Nearly 300 child crime victims being helped through new AISD mental health clinics


Happy and healthy: Two words Sarah Luna Newcomer, 20, never used to describe herself a few years ago when she entered high school.

“I was already having a really hard time,” said Newcomer. “I was self-harming. I was having suicidal thoughts.”

A teacher at Crockett High School picked up on the pain while reading one of Newcomer’s poems, took it to administrators and told them she needed help. That’s when she started seeing a psychological therapist, Elizabeth Minne, at Crockett’s mental health clinic. She credits Minne for saving her life.

“She took me from — if someone hadn’t talked to me I was going to be six feet under — to now. I am a completely productive member of society,” said Newcomer.

Minne is now the executive director of Vida Clinic, a mental health provider partnering with the Austin Independent School District to run clinics on 22 elementary school campuses located in high crime zip codes across the city. All of the campuses feed into Lanier High School, Akins High School and LBJ Early College High School.

“This is something we have put our heart and souls into for many, many years,” said Minne.

Therapists with Vida Clinic are offering intense therapy specifically for children going through trauma as a result of a crime like child abuse, sexual assault and homicide.

The program is being funded through a $4.5 million grant from the Governor’s office KXAN first reported on in December 2017.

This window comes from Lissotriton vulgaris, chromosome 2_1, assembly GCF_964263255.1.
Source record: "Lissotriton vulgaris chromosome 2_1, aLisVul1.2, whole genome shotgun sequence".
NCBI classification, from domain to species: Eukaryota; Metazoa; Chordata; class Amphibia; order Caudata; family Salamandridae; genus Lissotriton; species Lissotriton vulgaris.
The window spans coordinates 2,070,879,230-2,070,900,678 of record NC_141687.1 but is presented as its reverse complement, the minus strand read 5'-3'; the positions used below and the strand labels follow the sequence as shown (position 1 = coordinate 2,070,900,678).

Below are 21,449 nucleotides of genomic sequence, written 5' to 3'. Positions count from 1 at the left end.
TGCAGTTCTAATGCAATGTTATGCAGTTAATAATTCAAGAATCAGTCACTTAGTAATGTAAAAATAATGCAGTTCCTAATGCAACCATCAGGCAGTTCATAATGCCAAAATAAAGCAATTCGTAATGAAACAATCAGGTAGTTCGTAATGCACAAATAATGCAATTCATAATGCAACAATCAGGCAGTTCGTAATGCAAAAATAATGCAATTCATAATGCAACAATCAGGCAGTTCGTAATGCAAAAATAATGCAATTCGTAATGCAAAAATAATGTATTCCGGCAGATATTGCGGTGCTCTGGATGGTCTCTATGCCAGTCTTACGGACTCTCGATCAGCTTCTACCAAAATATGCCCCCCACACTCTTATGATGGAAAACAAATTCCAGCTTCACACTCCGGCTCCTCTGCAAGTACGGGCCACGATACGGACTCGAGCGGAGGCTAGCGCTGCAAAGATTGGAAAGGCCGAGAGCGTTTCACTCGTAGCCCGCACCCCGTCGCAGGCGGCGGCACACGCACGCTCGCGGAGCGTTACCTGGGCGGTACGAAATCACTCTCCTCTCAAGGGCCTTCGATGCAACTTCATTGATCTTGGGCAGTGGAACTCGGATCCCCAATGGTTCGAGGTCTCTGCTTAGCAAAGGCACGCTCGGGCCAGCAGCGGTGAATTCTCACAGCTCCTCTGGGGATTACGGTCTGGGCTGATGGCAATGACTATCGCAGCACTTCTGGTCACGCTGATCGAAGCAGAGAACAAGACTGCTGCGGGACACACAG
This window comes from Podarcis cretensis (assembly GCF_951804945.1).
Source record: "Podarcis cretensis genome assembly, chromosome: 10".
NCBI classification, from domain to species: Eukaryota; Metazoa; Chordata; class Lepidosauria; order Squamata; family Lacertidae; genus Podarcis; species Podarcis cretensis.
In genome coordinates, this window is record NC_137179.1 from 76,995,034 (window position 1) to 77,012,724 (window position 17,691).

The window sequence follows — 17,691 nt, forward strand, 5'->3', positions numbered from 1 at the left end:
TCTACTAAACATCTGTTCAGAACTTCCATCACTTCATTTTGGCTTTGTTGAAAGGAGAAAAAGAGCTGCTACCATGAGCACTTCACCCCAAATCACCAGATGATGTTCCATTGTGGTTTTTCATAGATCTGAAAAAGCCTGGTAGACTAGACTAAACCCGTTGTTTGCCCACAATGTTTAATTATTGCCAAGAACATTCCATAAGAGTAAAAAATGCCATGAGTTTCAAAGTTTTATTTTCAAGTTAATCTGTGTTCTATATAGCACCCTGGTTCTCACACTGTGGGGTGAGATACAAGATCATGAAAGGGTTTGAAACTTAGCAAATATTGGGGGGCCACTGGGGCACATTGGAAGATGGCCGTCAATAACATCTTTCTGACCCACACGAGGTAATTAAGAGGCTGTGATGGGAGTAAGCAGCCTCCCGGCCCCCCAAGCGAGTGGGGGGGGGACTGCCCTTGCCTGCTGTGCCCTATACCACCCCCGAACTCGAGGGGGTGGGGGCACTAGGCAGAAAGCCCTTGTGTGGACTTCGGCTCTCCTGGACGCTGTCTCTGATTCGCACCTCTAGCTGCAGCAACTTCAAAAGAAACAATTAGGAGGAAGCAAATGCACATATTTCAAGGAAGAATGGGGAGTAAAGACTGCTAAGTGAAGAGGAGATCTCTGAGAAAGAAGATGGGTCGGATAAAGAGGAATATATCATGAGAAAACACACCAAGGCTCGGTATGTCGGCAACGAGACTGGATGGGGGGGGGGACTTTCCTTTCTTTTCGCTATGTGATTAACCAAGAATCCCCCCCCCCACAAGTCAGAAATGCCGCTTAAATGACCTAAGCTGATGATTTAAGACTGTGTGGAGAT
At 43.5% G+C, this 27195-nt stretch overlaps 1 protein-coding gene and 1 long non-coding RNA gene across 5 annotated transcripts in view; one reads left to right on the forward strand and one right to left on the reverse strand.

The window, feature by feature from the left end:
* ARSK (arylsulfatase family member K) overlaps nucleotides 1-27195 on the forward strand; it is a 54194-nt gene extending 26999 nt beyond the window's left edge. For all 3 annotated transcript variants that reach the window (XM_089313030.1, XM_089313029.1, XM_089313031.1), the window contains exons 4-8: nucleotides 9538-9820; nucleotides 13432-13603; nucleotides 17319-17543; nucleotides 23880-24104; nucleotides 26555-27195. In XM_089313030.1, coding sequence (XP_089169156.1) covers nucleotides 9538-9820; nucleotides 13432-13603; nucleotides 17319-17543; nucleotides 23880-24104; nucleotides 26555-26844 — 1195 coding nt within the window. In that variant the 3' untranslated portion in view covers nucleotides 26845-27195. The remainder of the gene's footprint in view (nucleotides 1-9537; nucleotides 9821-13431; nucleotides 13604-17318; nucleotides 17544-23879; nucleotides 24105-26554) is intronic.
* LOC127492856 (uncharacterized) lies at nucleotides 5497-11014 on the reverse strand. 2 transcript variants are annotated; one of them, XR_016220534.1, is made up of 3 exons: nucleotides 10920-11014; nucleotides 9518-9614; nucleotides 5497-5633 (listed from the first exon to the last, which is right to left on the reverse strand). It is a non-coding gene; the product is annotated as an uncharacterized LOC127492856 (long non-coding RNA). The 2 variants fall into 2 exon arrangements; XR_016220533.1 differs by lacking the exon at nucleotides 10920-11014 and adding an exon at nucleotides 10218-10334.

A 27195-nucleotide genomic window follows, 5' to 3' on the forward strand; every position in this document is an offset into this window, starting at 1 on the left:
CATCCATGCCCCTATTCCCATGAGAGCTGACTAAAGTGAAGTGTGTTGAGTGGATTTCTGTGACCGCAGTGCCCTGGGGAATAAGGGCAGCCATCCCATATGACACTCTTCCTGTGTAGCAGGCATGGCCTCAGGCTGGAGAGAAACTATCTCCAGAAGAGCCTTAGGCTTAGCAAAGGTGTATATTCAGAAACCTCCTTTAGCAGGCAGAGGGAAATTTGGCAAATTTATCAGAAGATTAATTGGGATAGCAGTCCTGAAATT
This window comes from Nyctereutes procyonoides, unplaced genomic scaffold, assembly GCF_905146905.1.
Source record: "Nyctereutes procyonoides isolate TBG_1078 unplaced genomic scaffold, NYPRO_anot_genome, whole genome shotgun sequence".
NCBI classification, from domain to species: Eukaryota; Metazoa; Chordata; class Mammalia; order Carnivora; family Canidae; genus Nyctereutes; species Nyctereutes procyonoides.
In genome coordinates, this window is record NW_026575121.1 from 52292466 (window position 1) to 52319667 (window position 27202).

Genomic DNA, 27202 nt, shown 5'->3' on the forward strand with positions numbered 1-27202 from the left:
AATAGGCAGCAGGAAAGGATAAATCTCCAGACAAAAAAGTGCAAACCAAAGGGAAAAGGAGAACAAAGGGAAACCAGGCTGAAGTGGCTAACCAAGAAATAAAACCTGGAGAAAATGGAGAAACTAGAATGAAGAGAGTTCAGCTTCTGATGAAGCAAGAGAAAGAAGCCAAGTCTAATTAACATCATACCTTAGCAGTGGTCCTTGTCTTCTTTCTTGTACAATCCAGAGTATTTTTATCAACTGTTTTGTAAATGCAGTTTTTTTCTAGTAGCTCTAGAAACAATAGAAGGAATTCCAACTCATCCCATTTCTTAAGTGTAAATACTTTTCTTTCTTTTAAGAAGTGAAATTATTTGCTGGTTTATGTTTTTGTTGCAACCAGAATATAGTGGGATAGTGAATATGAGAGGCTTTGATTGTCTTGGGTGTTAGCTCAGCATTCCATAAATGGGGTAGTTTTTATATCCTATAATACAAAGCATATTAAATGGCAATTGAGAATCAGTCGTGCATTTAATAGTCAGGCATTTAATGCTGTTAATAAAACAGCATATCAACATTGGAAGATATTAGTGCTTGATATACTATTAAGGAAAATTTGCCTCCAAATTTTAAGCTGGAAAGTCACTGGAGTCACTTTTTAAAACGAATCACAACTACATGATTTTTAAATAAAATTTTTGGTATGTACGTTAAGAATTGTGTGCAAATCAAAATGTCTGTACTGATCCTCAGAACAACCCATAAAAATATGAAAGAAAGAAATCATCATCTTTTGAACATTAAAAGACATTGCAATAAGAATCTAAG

Minne says children experiencing trauma often shut down and isolate, or demonstrate really aggressive or disruptive behavior in the classroom and at home.

Newcomer says she was also sexually assaulted as a child, and is happy to hear more children will have access to therapy earlier on in their education. 

“It can really save them,” said Newcomer. “I know for years I’ve struggled with it and the fact that I wasn’t able to get help when I really needed it.”

Austin ISD data shows its high school students who have been treated by mental health experts on campus have better grades, behavior and attendance than students not receiving the treatment.

Austin ISD and Vida Clinics launched mental health services on the elementary campuses at the end of February. In the first month, therapists and social workers have already served nearly 300 children. 

Teachers and parents are also part of the process and work as a team in a child’s recovery. 

Austin ISD plans to add clinics to 30 more elementary and middle school campuses that feed into Travis High School, Reagan High School and Eastside Memorial High School by 2020.

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